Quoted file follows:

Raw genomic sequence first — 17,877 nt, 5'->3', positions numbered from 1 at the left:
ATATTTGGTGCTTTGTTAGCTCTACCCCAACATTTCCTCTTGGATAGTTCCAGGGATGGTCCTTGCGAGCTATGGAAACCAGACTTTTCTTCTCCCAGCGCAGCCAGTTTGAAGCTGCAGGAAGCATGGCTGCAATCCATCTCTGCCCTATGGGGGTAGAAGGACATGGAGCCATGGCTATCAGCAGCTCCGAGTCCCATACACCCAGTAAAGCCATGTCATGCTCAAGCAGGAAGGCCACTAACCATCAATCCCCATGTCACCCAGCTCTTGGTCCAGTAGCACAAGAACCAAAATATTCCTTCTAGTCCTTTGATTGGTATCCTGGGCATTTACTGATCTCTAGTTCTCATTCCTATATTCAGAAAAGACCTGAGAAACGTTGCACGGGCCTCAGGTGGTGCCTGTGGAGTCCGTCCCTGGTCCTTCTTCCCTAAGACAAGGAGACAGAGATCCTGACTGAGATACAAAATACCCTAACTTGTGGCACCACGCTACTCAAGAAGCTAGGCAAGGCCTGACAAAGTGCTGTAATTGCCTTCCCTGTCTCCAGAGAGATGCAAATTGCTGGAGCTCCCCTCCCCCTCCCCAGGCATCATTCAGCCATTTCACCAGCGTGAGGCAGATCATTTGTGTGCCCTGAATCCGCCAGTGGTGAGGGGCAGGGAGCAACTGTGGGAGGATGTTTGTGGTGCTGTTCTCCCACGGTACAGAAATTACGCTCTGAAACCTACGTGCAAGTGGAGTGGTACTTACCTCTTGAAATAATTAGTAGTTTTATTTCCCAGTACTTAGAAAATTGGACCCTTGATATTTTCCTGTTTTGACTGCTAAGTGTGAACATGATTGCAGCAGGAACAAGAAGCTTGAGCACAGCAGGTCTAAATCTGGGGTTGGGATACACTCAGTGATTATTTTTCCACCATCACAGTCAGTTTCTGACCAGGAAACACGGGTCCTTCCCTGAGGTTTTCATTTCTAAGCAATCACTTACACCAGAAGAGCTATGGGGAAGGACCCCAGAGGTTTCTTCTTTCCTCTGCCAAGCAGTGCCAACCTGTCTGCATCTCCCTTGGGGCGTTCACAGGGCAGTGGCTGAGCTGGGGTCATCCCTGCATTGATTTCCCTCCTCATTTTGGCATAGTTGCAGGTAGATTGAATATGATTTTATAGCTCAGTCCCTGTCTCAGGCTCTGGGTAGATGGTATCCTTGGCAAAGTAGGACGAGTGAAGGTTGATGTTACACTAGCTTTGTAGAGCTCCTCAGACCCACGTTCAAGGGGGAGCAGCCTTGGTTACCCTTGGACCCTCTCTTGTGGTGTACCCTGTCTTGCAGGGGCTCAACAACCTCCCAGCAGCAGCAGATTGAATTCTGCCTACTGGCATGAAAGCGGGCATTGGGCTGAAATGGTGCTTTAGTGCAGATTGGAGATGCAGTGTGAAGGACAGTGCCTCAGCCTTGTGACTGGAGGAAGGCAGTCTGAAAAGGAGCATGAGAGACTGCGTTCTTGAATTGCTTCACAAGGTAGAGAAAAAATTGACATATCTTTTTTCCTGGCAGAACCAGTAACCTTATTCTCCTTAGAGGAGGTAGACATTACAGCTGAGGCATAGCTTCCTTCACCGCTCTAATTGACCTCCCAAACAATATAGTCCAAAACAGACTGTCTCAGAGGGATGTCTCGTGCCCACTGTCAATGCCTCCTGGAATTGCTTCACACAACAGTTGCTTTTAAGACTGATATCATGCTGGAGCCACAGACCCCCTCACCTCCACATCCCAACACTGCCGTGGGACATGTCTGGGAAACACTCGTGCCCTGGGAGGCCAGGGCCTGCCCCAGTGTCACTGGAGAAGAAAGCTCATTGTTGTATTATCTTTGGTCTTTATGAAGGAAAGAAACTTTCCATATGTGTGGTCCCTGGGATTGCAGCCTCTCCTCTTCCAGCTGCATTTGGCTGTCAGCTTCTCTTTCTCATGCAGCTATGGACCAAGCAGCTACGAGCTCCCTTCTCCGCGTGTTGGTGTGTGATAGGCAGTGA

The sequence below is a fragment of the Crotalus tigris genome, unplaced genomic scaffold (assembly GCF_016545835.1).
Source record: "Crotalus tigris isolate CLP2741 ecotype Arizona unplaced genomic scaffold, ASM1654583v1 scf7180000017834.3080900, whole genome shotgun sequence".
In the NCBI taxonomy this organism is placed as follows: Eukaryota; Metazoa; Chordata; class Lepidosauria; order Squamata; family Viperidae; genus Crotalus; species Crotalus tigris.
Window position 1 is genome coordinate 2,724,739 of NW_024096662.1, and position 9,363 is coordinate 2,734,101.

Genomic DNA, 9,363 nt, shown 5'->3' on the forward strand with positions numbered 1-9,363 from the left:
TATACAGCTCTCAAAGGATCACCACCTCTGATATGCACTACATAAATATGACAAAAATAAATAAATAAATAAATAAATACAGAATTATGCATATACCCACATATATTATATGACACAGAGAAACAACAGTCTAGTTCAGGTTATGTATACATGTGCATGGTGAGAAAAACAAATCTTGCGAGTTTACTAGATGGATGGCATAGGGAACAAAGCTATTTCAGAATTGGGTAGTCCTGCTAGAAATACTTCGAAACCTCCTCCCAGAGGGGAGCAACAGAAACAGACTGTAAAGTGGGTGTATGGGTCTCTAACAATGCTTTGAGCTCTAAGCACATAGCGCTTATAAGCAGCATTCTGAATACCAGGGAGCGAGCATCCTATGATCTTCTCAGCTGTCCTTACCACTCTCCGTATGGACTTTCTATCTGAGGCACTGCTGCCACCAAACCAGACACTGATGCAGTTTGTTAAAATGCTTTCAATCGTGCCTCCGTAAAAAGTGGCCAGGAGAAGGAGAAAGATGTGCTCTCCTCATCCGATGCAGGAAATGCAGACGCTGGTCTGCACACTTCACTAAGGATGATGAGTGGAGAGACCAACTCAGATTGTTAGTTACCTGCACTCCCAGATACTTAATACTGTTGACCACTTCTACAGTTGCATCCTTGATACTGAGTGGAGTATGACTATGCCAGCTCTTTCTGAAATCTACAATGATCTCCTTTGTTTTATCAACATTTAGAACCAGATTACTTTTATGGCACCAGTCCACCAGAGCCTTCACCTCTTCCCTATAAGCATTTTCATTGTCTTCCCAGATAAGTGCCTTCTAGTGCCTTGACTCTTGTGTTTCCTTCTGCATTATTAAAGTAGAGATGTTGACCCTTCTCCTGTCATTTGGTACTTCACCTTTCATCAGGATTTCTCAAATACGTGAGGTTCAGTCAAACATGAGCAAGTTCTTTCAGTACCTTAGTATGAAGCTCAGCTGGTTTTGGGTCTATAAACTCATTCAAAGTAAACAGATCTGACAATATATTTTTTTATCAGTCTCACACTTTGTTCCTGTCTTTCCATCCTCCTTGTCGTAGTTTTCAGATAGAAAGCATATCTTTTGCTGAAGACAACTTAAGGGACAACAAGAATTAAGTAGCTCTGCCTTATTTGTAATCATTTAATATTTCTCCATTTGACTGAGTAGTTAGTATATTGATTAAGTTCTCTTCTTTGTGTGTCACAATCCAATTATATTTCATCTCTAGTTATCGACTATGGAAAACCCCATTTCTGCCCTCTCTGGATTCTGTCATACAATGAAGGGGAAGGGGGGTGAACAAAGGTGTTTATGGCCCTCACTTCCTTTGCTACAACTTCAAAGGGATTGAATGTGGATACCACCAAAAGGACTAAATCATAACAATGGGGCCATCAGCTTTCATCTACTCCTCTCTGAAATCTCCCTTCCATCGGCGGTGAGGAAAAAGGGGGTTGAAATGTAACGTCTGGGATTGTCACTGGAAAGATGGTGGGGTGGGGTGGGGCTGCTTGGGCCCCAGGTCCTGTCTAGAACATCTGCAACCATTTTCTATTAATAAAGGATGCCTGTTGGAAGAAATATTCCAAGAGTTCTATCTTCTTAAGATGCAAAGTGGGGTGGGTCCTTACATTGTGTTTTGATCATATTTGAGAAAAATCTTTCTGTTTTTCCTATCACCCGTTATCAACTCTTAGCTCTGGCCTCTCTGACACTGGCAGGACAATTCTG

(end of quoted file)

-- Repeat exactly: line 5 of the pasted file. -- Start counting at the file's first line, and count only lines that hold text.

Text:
In the NCBI taxonomy this organism is placed as follows: Eukaryota; Metazoa; Chordata; class Lepidosauria; order Squamata; family Viperidae; genus Crotalus; species Crotalus tigris.